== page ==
Classically deep red in color, clay courts are normally made of crushed stone, brick or shale and are notoriously difficult to play on. The textured terrain is hard work on the player but it demands more than just skill; it calls for the perfect pair of tennis shoes that can help keep your movements and shots in control during each point.

Clay court players require an agile, supportive shoe with grip in just the right places, and manufacturers have listened by coming to the party with some clay court specific offerings.

In this technical exposé, we uncover the details as to what elements make for clay court specific footwear. From innovative traction with a herringbone pattern to lateral support, special materials to keep the clay off the shoes to medium cushioning density, join us as we dissect each element, and discover the subtle nuances that transform a pair of tennis shoes into your favorite clay-court companions. So, lace up and let's dive foot-first into the world of clay court tennis shoes, where every slide, pivot, and volley is about to meet its game, set and match.

Why do people buy clay court tennis shoes

People buy clay court tennis shoes for two primary reasons:

  1. Specific performance advantages unique to a clay court surface that these shoes offer - we’ll get to them shortly, and
  2. Because some tennis clubs actually have rules that require you to only wear approved clay court shoes. They do this for two major reasons:
    • To preserve the condition of their court: Although clay courts are cheaper to construct, they do take significant additional ongoing maintenance and clubs don’t want Johnny-come-lately or Jodi-come-lately to mess it up.
    • To protect the players: That means you! Clubs are aware that slipping is a major cause for concern and they don’t want to be held accountable for any injuries you might incur, especially if it’s as a result of you wearing inappropriate footwear. 

Five ways that clay courts change your game… (and how they affect your footwear choices)

Matches on the clay suits a versatile tennis player, one who is capable of nearly everything. And likewise for the accompanying shoes - they need to be able to compliment the difficult nature of clay court sessions as much as the player does. Here’s why:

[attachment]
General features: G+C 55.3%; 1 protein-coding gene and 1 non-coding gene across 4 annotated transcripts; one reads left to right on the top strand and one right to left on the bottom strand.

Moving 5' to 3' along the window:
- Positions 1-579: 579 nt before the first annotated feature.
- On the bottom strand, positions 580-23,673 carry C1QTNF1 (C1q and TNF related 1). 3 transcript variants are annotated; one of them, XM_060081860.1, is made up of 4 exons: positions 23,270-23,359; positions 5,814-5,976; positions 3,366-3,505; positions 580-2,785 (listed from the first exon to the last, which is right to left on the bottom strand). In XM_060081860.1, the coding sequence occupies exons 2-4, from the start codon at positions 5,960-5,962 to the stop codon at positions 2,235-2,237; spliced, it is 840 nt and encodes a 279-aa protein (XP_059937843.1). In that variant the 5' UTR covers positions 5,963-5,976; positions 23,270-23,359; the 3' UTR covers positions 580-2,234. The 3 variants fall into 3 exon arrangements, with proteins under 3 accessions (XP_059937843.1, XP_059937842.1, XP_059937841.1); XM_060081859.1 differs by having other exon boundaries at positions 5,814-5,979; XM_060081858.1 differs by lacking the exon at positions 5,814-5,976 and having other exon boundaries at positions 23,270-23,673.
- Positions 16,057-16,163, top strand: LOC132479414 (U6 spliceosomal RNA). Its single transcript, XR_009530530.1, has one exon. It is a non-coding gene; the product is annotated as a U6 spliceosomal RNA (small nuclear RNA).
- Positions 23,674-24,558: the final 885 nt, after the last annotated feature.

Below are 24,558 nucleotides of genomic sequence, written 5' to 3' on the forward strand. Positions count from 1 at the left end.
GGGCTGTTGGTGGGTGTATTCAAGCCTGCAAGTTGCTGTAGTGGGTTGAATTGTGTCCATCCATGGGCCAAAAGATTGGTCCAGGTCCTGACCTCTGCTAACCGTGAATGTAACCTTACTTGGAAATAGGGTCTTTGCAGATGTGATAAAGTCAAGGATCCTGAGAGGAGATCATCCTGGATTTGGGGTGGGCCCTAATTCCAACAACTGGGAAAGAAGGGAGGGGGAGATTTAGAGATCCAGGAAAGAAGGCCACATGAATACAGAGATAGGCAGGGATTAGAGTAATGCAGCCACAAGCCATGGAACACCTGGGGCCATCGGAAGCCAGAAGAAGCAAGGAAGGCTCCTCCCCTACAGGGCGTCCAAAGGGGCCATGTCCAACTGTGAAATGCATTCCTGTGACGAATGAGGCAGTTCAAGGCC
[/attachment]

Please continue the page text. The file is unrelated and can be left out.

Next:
1. Longer rallies: Clay court tennis often results in longer rallies forcing you to improve your decision making. With that comes the need to consider how your shoes will remain comfortable yet stable, reliable yet agile.
  2. Improve mental toughness and endurance: As any tennis player that’s been involved in the game a while will attest, playing on the clay is hard work. It takes skill, time and practice. A good pair of clay court shoes will be an asset, not an expensive liability. They need to be able to handle extended play sessions on relatively rough surfaces. Look for a herringbone pattern on the outsole for extra grip; because slipping is one less thing you need to worry about mid-point.
  3. Enhanced patience: Playing on the court means you’re not just slamming down winning forehanders every third shot, it means every point is earned and deserved with long rallies becoming commonplace. Consider a pair of clay court shoes that are lightweight so that your endurance doesn’t get easily hampered by a heavyweight pair of anchors.
  4. Shot versatility is a necessity:  A variety of shots including spins and angles are required to win points on the clay, and with that in mind a lightweight shoe design is helpful as it enables quick reflexes, fast sprints, and sudden stopping and accelerations.
  5. Softer surface: So we all know by now that playing on a clay court is hard, but the reality is that it is in fact a softer surface which therefore provides less stress to the body. To be clear, the court surface itself is soft but the difficulty level of playing on this surface is hard. For this reason clay court shoes don’t require a lot of cushioning compared to their hard court counterparts. 

Herringbone: The pattern for traction

Clay court tennis shoes are engineered with a specialized clay court outsole pattern that enhances grip and traction. This multidirectional ‘v-shape’ weave creates a zigzag which is known as a herringbone pattern - it provides the optimal bite into the clay surface, allowing for quick starts, stops, and agile lateral movements while still allowing you to slide comfortably and reliably.

{Suggestion for the RunRepeat team: Insert an image similar to this [click here], which demonstrates the herringbone pattern.}

Thin and light means flexible and supple

As clay is a softer and more forgiving surface than hard courts, clay court soles are thinner and lighter meaning the soles can be more flexible and supple. This allows the player to move across the court with maximum efficiency. Additionally the player may notice that they can really ‘feel’ the surface underneath their feet. And a player with a good understanding of the surface they’re playing instantly has a competitive advantage.

Lateral support for maximum stability

Playing on a loose surface like clay creates some unique challenges and with those demands in mind these shoes need to prioritize lateral stability. Reinforced midfoot and heel structures prevent unwanted rolling, ensuring that players can confidently execute rapid lateral movements without compromising balance.

Shoes with the highest level of lateral stability feature specific materials and technologies built into the shoe to hold your feet securely on those lateral movements and quick cuts.

Natural cushioning

As a general rule, because the nature of the clay surface allows for some give, clay court shoes don’t require too much cushioning, thus the surface itself creates a natural type of cushioning effect.

There should be enough cushioning in your shoes to be comfortable, while still maintaining the feeling of being close to the ground.